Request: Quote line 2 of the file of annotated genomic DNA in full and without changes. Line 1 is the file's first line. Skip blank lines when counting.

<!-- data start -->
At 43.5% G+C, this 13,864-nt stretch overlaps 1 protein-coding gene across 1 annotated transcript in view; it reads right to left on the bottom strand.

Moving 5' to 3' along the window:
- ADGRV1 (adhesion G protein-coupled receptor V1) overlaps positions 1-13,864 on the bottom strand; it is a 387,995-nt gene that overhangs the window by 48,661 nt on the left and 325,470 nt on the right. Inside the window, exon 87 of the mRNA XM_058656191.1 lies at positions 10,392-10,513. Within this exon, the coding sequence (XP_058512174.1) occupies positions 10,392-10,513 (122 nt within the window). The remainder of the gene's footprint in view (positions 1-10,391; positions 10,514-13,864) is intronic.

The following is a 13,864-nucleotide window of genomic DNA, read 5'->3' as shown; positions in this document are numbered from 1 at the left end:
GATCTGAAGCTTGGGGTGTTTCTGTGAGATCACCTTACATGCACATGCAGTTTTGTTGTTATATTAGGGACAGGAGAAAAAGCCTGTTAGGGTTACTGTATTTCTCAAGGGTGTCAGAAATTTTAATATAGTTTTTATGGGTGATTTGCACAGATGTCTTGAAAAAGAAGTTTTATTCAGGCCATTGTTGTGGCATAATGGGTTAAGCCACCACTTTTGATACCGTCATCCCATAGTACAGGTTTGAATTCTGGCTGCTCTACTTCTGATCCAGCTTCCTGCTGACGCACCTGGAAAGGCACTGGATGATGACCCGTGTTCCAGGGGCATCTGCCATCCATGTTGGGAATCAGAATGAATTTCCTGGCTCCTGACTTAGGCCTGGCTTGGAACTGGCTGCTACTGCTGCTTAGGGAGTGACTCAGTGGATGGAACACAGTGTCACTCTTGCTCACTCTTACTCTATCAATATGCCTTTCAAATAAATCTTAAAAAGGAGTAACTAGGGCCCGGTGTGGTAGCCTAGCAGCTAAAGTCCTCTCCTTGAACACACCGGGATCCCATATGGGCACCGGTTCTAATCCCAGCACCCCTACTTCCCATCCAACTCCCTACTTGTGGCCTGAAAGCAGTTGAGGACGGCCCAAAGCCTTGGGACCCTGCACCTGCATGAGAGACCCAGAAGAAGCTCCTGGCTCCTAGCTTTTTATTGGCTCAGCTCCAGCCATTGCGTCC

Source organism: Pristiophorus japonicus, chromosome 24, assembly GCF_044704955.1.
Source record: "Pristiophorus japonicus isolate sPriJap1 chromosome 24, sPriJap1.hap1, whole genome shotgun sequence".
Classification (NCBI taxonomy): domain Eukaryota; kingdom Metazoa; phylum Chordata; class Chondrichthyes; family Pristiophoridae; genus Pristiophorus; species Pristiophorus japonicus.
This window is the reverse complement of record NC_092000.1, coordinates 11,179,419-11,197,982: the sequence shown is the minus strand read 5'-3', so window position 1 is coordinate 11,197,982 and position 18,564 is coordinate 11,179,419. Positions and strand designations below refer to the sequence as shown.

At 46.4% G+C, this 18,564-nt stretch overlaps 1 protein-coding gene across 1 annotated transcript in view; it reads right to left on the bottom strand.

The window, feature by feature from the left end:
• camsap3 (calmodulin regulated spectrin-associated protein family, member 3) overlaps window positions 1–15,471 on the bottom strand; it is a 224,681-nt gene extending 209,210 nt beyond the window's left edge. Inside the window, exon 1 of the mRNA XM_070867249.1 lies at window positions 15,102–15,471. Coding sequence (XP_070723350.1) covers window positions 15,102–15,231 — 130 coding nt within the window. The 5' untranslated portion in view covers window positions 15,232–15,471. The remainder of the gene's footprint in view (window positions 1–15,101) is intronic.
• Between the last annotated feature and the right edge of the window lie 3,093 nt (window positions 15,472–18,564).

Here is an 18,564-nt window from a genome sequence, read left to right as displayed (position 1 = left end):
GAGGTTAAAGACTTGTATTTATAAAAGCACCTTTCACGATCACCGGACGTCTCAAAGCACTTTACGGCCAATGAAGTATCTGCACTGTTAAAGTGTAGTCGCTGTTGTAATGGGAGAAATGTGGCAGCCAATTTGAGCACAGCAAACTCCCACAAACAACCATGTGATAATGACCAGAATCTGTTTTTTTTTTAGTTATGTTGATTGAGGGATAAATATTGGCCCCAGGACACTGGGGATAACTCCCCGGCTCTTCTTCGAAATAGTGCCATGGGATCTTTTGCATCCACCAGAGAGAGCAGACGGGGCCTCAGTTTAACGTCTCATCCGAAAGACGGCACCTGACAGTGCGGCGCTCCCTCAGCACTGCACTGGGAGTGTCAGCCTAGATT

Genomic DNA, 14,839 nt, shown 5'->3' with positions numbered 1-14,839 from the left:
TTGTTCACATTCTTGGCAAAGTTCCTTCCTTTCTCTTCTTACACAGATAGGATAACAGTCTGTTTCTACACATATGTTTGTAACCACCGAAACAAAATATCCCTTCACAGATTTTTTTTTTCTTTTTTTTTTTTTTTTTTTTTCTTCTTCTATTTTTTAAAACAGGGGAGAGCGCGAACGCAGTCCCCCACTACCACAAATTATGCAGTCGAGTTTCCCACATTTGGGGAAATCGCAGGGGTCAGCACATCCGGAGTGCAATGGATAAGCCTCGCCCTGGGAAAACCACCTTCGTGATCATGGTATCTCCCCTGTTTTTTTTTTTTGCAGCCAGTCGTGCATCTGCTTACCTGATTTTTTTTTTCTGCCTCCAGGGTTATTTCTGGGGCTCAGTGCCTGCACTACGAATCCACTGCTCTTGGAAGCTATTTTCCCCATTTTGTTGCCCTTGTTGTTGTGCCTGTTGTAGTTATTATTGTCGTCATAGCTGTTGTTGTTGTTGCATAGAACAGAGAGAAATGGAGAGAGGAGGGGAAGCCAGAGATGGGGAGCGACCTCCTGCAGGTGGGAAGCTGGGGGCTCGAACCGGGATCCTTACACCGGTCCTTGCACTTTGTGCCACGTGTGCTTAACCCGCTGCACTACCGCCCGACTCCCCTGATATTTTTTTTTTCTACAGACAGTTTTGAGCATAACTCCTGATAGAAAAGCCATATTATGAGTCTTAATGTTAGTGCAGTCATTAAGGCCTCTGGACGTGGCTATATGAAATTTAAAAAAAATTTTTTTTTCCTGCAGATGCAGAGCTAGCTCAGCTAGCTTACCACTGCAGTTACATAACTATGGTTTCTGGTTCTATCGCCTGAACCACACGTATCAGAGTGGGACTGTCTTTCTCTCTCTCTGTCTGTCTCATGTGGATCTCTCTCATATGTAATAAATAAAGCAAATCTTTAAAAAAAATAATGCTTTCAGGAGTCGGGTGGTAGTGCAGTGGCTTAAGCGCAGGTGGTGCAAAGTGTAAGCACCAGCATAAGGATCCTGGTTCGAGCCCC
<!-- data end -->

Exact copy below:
Moving 5' to 3' along the window: